Published: Oct 03, 2012 10:51 AM EDT
Updated: Oct 03, 2012 10:51 AM EDT

Hearing impairment affects approximately 500 million people. Although people of all ages can develop a hearing loss, those over 50 years of age are particularly affected. In fact, hearing loss is the most common chronic disorder, affecting nearly a third of fifty-year- olds. Hearing loss is invisible, and usually gradual, but it has a profound influence on the people around us. 

 

Research shows that a person with hearing loss waits, on average, 7-9 years before consulting an Audiologist. Hearing loss typically progresses gradually and the sooner hearing help is sought, the sooner improved quality of life and communication is possible. 

 

The most common type of hearing loss is sensorineural. Senorineural hearing loss is in the inner ear, and initially affects high frequency sounds. These high-pitched sounds such as "s", "f", "sh" and "t" play a key role in our ability to understand speech clearly. This is why a person with this type of hearing loss will often say, "I can hear but I don’t understand what’s being said." 

 

Such was the case with Bob Pikul, a recent patient of mine. Background noise was making it difficult for him to hear his wife of 18 years, Mary. "I could hear, but I couldn’t understand. It sounded as though others were mumbling; I knew I had to do something. The Audiologist tested my hearing and explained that a hearing aid would help me to hear the high-frequency sounds that I had been missing. After considering several options, I chose to try a hearing aid that would help me hear better both in noisy situations and at home watching the television." 

 

Bob chose to try hearing aids with noise reduction and directional microphones, two features that would help him to better understand speech in noise without making everything around him louder. As part of his 30 day trial period, Bob was tasked with wearing the hearing aid in a variety of listening situations and reporting back me. Details accounts of his new hearing experience made it easy for me to adjust the hearing aid settings for Bob’s specific needs.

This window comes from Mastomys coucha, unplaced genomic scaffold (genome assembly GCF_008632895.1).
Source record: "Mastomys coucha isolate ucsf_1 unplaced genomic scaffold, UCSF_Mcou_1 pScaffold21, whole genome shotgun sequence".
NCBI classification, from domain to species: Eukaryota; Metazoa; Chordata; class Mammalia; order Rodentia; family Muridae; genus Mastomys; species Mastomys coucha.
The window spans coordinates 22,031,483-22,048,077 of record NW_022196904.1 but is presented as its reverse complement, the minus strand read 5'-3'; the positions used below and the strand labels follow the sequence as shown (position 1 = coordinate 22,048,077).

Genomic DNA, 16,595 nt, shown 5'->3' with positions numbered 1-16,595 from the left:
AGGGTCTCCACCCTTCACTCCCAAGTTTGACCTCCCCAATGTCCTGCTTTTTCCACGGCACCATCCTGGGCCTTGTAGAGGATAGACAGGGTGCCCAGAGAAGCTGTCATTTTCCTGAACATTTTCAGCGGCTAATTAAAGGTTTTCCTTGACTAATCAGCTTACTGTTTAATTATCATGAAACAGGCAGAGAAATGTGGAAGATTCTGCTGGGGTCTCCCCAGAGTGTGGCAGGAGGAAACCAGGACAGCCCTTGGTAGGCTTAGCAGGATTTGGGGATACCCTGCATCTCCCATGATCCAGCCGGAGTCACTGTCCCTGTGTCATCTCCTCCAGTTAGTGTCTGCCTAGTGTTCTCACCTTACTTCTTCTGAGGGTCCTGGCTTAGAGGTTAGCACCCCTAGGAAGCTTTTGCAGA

"I’ve given the hearing aids a real test – tried them everywhere from a noisy restaurant to a quiet room where my wife is reading a book. There is fine-tuning involved – I’ve been back several times work with April on increasing a frequency here or there. In the end, I know I’m hearing the people I love better, and that has made the biggest difference of all." 

 

Much to the delight of his wife, Bob is also hearing the television much better now than he was before. "Now I either use my hearing aids to watch TV or I take them out and use a headphone device that I received from April. Such a simple adjustment has made such a big difference in our lives." 

 

No matter what type of hearing loss you have or what brand of hearing aids you choose, the following steps will help you to make the most of your listening situation: 

Step 1: Give yourself time to discover new sounds

Understand that the world is a noisy place. Your hearing instruments will reintroduce you to many sounds you may have forgotten, such as the ticking of a clock, paper being crumpled, the clicking of heels on the floor, birdsongs and grandchildren laughing. 

Step 2: Visiting public places 

• Public places present a challenge for the hearing instrument user. Sit where acoustic conditions are best – look closely at your environment to choose wisely and be sure you can see the speaker.

• Even people with good hearing have challenges in understanding speech if several people speak at once. Move closer to the person you want to hear and concentrate on him/her.

Step 3: Listening to television 

• A hearing instrument is an excellent solution to hearing the television better, but it is not your only option. Inexpensive home listening systems may also be right for you and can help save your hearing aid battery power for communication situations.

Step 4: Using the telephone

There are a number of ways to improve understanding while using a telephone. Your Audiologist can help you find the solution best suited to your needs.

Step 5: Two ears are better than one 

The use of two hearing instruments for people with hearing loss in both ears has many advantages.

• Improved ability to hear and understand in noisy environments.

• Richer, smoother sound quality and easier, more relaxed listening.

• Improved ability to determine the direction of sound. 

Decibels Audiology is located at 3000 Immokalee Road, Suite 8, Naples, FL 34110 and can be reached at 239-593-5327.